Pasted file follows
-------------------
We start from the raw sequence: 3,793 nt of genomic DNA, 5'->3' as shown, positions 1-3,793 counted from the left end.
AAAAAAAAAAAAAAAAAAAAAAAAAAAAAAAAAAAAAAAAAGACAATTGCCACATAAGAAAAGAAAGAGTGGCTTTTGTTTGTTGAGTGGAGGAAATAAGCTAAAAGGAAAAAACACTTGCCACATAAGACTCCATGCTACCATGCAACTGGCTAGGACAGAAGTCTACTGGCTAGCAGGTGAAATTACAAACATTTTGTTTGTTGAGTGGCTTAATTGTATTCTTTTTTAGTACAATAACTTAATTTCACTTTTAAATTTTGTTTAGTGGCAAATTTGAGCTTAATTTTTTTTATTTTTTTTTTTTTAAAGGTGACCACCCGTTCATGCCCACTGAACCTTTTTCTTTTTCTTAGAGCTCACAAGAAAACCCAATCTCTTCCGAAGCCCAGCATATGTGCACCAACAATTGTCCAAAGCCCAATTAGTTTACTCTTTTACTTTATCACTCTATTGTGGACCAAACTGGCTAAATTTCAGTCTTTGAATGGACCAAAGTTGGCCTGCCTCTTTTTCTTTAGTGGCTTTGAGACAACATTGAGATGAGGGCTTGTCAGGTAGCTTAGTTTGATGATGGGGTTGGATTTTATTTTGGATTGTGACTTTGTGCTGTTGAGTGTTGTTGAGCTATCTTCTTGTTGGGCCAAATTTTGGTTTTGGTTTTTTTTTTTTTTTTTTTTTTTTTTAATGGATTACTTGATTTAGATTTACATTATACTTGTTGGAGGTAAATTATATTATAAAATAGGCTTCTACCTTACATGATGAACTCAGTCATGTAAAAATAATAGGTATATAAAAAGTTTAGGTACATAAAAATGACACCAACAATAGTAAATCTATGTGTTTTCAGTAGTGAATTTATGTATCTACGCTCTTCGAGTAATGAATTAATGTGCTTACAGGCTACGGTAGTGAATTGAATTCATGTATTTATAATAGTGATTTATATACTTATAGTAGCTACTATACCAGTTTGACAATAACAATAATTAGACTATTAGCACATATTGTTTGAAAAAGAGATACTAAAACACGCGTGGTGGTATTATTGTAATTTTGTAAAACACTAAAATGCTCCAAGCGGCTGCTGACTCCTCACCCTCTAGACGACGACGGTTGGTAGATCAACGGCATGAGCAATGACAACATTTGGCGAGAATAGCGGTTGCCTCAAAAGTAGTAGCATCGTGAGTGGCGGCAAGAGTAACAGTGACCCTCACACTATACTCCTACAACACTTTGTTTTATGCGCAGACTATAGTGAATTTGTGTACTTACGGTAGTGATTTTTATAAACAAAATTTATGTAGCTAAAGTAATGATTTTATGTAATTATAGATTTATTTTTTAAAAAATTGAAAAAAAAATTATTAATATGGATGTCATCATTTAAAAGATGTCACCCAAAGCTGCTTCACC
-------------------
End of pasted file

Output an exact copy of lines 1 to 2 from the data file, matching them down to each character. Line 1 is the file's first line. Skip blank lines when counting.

We start from the raw sequence: 3,793 nt of genomic DNA, 5'->3' as shown, positions 1-3,793 counted from the left end.
AAAAAAAAAAAAAAAAAAAAAAAAAAAAAAAAAAAAAAAAAGACAATTGCCACATAAGAAAAGAAAGAGTGGCTTTTGTTTGTTGAGTGGAGGAAATAAGCTAAAAGGAAAAAACACTTGCCACATAAGACTCCATGCTACCATGCAACTGGCTAGGACAGAAGTCTACTGGCTAGCAGGTGAAATTACAAACATTTTGTTTGTTGAGTGGCTTAATTGTATTCTTTTTTAGTACAATAACTTAATTTCACTTTTAAATTTTGTTTAGTGGCAAATTTGAGCTTAATTTTTTTTATTTTTTTTTTTTTAAAGGTGACCACCCGTTCATGCCCACTGAACCTTTTTCTTTTTCTTAGAGCTCACAAGAAAACCCAATCTCTTCCGAAGCCCAGCATATGTGCACCAACAATTGTCCAAAGCCCAATTAGTTTACTCTTTTACTTTATCACTCTATTGTGGACCAAACTGGCTAAATTTCAGTCTTTGAATGGACCAAAGTTGGCCTGCCTCTTTTTCTTTAGTGGCTTTGAGACAACATTGAGATGAGGGCTTGTCAGGTAGCTTAGTTTGATGATGGGGTTGGATTTTATTTTGGATTGTGACTTTGTGCTGTTGAGTGTTGTTGAGCTATCTTCTTGTTGGGCCAAATTTTGGTTTTGGTTTTTTTTTTTTTTTTTTTTTTTTTTAATGGATTACTTGATTTAGATTTACATTATACTTGTTGGAGGTAAATTATATTATAAAATAGGCTTCTACCTTACATGATGAACTCAGTCATGTAAAAATAATAGGTATATAAAAAGTTTAGGTACATAAAAATGACACCAACAATAGTAAATCTATGTGTTTTCAGTAGTGAATTTATGTATCTACGCTCTTCGAGTAATGAATTAATGTGCTTACAGGCTACGGTAGTGAATTGAATTCATGTATTTATAATAGTGATTTATATACTTATAGTAGCTACTATACCAGTTTGACAATAACAATAATTAGACTATTAGCACATATTGTTTGAAAAAGAGATACTAAAACACGCGTGGTGGTATTATTGTAATTTTGTAAAACACTAAAATGCTCCAAGCGGCTGCTGACTCCTCACCCTCTAGACGACGACGGTTGGTAGATCAACGGCATGAGCAATGACAACATTTGGCGAGAATAGCGGTTGCCTCAAAAGTAGTAGCATCGTGAGTGGCGGCAAGAGTAACAGTGACCCTCACACTATACTCCTACAACACTTTGTTTTATGCGCAGACTATAGTGAATTTGTGTACTTACGGTAGTGATTTTTATAAACAAAATTTATGTAGCTAAAGTAATGATTTTATGTAATTATAGATTTATTTTTTAAAAAATTGAAAAAAAAATTATTAATATGGATGTCATCATTTAAAAGATGTCACCCAAAGCTGCTTCACC